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Problem Sometimes databases growing too much on data. It is possible to set size limits for Exasol databases, so as to prevent databases from growing too much on data. This limit can be set for a database instance using database parameters. Solution Configuration setup You can configure local database limit setting the the following database parameters: Parameter Default Description rawSizeLimitInMiB 0 (no limit) Raw data size limit of the database in MiB. memSizeLimitInMiB 0 (no limit) Memory data size limit of the database in MiB. sizeLimitWarningPercent 85 Warning trigger margin. When reaching the stated % of the limit a warning message will be logged in EXAoperation. You can either choose a raw data or a memory data limit, but not both. These parameters are set in the Extra DB Parameters field of the database instance screen:   Limit checking When the Exasol database reaches 105% of the given size limit, no more data inserts are permitted. This impacts the following SQL actions: • IMPORT • INSERT • CREATE TABLE AS • MERGE • SELECT INTO All such statements are rejected with a SQL exception alike the following: [R0010] Statement currently not allowed because latest database raw size of 54.1 GiB exceeded local raw size limit of 50.0 GiB (108.2%). Please increase your limit or delete some data and FLUSH STATISTICS. To get the database back to normal operation, you have to reduce its data size below 100% of the limit. You can achieve this by either restarting the database with no or a larger limit, or by deleting or dropping table data. Whenever your data size passes critical limit margins at 85%, 105% and 100%, you get an EXAoperation warning, error or notice message respectively. Additional References For more information on managing data inserting restrictions and license limits, please consult   this article.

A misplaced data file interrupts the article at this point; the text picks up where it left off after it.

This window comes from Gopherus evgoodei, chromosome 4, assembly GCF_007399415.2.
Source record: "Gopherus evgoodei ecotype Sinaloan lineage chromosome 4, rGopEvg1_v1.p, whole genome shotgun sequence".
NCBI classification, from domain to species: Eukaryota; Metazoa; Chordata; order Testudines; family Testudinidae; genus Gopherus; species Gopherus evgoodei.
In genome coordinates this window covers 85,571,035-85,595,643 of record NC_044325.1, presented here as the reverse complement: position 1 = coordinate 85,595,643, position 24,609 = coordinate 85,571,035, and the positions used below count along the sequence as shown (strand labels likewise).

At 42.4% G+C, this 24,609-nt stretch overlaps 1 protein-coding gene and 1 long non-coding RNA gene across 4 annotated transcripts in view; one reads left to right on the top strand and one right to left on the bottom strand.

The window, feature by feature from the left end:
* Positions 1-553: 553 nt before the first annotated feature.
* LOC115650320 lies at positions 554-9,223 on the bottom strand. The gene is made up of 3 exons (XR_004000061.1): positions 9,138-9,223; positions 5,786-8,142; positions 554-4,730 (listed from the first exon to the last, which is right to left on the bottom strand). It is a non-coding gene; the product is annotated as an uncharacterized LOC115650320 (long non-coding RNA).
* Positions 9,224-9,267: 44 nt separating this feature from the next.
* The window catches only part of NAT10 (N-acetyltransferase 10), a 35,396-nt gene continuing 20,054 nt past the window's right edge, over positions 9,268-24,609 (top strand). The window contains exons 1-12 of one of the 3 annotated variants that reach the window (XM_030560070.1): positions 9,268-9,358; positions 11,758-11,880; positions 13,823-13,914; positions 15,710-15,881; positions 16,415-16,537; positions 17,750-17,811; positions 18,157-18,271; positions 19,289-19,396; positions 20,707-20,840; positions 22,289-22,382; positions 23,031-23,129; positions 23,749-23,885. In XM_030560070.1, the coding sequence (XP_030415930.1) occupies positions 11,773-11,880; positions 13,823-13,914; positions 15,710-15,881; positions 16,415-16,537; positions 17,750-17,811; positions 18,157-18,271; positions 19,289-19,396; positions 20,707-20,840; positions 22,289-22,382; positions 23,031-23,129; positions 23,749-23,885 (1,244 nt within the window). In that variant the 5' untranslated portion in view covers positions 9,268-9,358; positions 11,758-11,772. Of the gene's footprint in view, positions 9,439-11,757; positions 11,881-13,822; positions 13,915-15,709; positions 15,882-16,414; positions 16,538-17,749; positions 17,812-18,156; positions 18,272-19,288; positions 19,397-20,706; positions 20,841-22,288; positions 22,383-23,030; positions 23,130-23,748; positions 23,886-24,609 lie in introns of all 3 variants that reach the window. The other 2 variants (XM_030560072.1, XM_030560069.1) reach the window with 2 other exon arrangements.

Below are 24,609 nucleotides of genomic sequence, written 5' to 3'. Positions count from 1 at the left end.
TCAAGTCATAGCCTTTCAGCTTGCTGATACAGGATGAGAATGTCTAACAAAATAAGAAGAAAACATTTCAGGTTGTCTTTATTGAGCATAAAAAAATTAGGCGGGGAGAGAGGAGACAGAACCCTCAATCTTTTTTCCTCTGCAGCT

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We present a LUA script to display your current session information (and get you started using LUA as a tool).
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This article shows you how to calculate the backup duration from the database
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Background Exasol database automatically computes and stores column statistics on demand, e.g. when joining tables for the first time. Those statistics consist of distinct estimates, minimum & maximum values, balancing, and other information. They are used by our query optimizer for estimation of join costs, filter sensitivities, etc. The computation of column statistics performs a complete column scan. Therefore it might be expensive, especially for large tables and/or tables not having all data in memory. This means that a query doing statistics computation may experience a significant slow down compared to the next execution. Column statistics are maintained as part of DML statements. They are recomputed if a significant amount of data has been changed since the last computation. Explanation Problem Description Due to format changes, all column statistics are invalidated during an update from EXASOL 5.0 to EXASOL 6.0. Required User Action   After the update to EXASOL 6.0, we recommend to recompute the statistics for the whole database to avoid any potential unexpected performance losses. Please note that the following command is introduced with version 6.0.4 (see EXASOL-2110 ). ANALYZE DATABASE REFRESH STATISTICS;   Alike other multi-table statements, ANALYZE DATABASE does an implicit COMMIT after each table minimizing transaction conflicts.   Time Estimation It is often useful to obtain an estimate on the duration of the ANALYZE DATABASE REFRESH STATISTICS statement. The query below delivers such an estimate (measured in seconds) when running before the update (that is, on EXASOL 5.0, while statistics are still valid): select cast ( zeroifnull( sum (raw_object_size) / 1024 / 1024 / 150 / nproc() ) as dec (18, 1) ) as COLUMN_STATISTICS_REFRESH_SECONDS from "$EXA_COLUMN_SIZES" where (column_schema, column_table, column_name ) in ( select column_schema, column_table, column_name from "$EXA_COLUMN_STATISTICS" where -- filter does not work on 6.0 before the REFRESH min_value_estimate is not null ); Additional References https://community.exasol.com/t5/database-features/exa-statistics/ta-p/1413
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This article gives an example of how Exasol's Skyline Feature can be used